Bangladesh Descends into Chaos


MUMBAI—Last Saturday night, Adilur Rahman Khan arrived home  in Dhaka after visiting his family over Eid to find a group of men waiting outside his house. Mr. Khan, secretary of the prominent Bangladeshi human rights group Odhikar, had been expecting this day might come, but being confronted by members of the Detective Branch, who were there without a warrant late at night, was a surprise.

The police detained Mr. Khan, accusing him of publishing false information about killings by security forces during mass demonstrations by supporters of the extremist Hefazat-e-Islam movement in May. Mr. Khan is now in Dhaka’s central jail awaiting a court hearing later this week.

Mr. Khan’s arrest is yet another dark spot in the continuing struggle over the identity of Bangladesh, one that has already led to major human rights abuses in the name of both Islam and democracy.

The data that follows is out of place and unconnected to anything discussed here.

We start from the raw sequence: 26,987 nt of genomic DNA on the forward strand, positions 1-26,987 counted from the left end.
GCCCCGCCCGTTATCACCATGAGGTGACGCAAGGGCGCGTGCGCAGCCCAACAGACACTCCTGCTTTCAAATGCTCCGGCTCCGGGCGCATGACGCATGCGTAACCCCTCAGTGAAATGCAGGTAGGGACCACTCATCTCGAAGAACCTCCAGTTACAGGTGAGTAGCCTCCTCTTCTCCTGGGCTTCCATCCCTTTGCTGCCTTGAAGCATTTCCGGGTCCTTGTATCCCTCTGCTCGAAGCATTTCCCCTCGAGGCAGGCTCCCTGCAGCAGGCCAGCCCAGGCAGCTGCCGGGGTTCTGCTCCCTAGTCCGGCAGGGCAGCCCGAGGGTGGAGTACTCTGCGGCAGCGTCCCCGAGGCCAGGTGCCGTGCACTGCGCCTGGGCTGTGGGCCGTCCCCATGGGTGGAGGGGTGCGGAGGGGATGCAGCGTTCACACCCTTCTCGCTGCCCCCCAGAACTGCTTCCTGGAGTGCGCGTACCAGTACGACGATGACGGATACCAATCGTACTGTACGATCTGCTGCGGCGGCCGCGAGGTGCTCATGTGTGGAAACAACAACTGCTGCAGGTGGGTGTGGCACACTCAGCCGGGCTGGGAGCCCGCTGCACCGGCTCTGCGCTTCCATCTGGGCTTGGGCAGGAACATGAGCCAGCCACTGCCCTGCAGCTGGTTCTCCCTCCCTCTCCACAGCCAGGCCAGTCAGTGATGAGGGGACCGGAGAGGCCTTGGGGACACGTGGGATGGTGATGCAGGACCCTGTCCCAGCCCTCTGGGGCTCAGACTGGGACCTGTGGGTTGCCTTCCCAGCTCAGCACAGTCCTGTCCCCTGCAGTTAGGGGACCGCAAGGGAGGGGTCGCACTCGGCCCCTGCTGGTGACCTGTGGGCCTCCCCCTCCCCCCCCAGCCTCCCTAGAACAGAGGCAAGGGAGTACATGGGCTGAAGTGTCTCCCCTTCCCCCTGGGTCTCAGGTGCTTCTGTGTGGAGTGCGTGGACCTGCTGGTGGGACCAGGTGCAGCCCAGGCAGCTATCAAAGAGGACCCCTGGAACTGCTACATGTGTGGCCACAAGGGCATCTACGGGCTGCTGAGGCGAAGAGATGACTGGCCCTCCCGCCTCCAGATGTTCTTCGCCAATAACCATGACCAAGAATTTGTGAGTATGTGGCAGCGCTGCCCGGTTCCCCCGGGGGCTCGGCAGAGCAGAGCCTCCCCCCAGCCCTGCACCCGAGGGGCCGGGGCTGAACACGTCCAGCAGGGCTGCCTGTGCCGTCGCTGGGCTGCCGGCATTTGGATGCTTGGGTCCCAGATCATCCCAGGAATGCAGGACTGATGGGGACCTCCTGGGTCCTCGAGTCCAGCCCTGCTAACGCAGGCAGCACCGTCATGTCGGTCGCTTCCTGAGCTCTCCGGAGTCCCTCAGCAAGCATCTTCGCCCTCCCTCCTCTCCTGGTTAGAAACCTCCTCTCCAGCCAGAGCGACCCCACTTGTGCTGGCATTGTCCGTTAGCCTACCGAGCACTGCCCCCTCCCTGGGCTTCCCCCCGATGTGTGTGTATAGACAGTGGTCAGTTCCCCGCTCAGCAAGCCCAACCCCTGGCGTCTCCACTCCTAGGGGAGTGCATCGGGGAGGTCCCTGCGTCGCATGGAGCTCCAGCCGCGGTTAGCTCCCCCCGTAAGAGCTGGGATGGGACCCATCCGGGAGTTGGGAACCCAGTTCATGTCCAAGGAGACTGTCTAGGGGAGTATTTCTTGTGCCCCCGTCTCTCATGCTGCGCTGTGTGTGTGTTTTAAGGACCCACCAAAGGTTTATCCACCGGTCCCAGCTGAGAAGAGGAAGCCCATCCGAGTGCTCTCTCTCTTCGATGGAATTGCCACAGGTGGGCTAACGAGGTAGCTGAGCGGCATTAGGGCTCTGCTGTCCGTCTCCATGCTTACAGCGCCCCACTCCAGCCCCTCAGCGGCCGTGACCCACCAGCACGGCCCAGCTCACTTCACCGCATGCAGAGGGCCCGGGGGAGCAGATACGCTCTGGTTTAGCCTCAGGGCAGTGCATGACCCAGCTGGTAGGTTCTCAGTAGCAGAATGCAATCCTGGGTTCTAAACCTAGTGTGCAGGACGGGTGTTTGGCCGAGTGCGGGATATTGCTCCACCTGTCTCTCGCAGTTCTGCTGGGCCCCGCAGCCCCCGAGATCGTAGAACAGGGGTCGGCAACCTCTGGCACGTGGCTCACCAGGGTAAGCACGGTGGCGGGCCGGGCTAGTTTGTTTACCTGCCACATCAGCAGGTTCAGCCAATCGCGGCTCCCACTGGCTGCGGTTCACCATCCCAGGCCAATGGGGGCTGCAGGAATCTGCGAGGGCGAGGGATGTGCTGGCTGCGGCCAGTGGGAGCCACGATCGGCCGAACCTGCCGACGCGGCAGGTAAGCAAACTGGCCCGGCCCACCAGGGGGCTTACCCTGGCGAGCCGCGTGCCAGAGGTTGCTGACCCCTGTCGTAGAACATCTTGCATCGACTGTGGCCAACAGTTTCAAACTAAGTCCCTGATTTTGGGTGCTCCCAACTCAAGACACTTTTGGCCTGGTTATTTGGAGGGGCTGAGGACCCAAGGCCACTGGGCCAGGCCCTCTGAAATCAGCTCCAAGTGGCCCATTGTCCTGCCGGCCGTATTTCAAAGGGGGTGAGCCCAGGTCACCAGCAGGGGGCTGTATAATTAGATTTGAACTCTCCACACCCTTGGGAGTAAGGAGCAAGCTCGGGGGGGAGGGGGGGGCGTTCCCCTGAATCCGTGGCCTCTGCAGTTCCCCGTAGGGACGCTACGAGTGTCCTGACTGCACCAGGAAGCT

This year has seen many mass protests in Bangladesh. With national elections scheduled for early 2014 and no agreement on how they should be conducted, many more demonstrations are likely, and they may well end up killing more people.

Protests in Dhaka and other cities in Bangladesh broke out in February after a verdict in a war crimes trial enraged the public. After a leader of Jamaat-e-Islami, the country’s largest Islamic political party, was convicted of rape and mass murder but not sentenced to death, huge numbers of protesters took to the streets in what became known as the Shahbagh movement (named after its location in Dhaka), calling for the death penalty for all those convicted of atrocities during the 1971 war of independence from Pakistan. In February, when another Jamaat leader was sentenced to death by hanging, others affiliated with Jamaat-e-Islami protested the guilty verdict, at times resorting to violence….

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